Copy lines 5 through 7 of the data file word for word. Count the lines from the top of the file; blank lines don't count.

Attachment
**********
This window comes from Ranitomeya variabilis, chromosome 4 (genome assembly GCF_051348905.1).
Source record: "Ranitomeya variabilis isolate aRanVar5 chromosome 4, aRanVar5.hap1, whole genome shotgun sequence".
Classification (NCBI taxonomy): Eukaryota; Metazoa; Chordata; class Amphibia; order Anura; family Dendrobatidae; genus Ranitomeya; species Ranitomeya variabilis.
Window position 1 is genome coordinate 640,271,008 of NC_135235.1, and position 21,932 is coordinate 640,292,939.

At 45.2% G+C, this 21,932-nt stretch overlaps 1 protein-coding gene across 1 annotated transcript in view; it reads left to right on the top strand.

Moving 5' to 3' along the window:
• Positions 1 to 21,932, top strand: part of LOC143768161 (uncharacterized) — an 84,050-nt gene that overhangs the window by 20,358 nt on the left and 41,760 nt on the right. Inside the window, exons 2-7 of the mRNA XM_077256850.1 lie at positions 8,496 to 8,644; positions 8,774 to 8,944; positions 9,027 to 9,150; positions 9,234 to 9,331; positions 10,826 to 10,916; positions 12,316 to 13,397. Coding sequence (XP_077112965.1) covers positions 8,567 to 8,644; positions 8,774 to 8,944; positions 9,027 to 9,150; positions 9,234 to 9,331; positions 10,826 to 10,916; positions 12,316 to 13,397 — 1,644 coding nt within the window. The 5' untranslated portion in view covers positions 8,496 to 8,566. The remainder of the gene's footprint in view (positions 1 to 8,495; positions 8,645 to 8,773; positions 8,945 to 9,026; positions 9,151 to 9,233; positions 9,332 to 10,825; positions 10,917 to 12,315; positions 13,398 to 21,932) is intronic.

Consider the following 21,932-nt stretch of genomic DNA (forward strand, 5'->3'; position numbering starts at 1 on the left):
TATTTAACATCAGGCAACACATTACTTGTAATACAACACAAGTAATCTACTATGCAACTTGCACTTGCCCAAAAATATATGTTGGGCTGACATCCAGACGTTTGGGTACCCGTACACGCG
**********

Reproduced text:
At 45.2% G+C, this 21,932-nt stretch overlaps 1 protein-coding gene across 1 annotated transcript in view; it reads left to right on the top strand.

Moving 5' to 3' along the window:
• Positions 1 to 21,932, top strand: part of LOC143768161 (uncharacterized) — an 84,050-nt gene that overhangs the window by 20,358 nt on the left and 41,760 nt on the right. Inside the window, exons 2-7 of the mRNA XM_077256850.1 lie at positions 8,496 to 8,644; positions 8,774 to 8,944; positions 9,027 to 9,150; positions 9,234 to 9,331; positions 10,826 to 10,916; positions 12,316 to 13,397. Coding sequence (XP_077112965.1) covers positions 8,567 to 8,644; positions 8,774 to 8,944; positions 9,027 to 9,150; positions 9,234 to 9,331; positions 10,826 to 10,916; positions 12,316 to 13,397 — 1,644 coding nt within the window. The 5' untranslated portion in view covers positions 8,496 to 8,566. The remainder of the gene's footprint in view (positions 1 to 8,495; positions 8,645 to 8,773; positions 8,945 to 9,026; positions 9,151 to 9,233; positions 9,332 to 10,825; positions 10,917 to 12,315; positions 13,398 to 21,932) is intronic.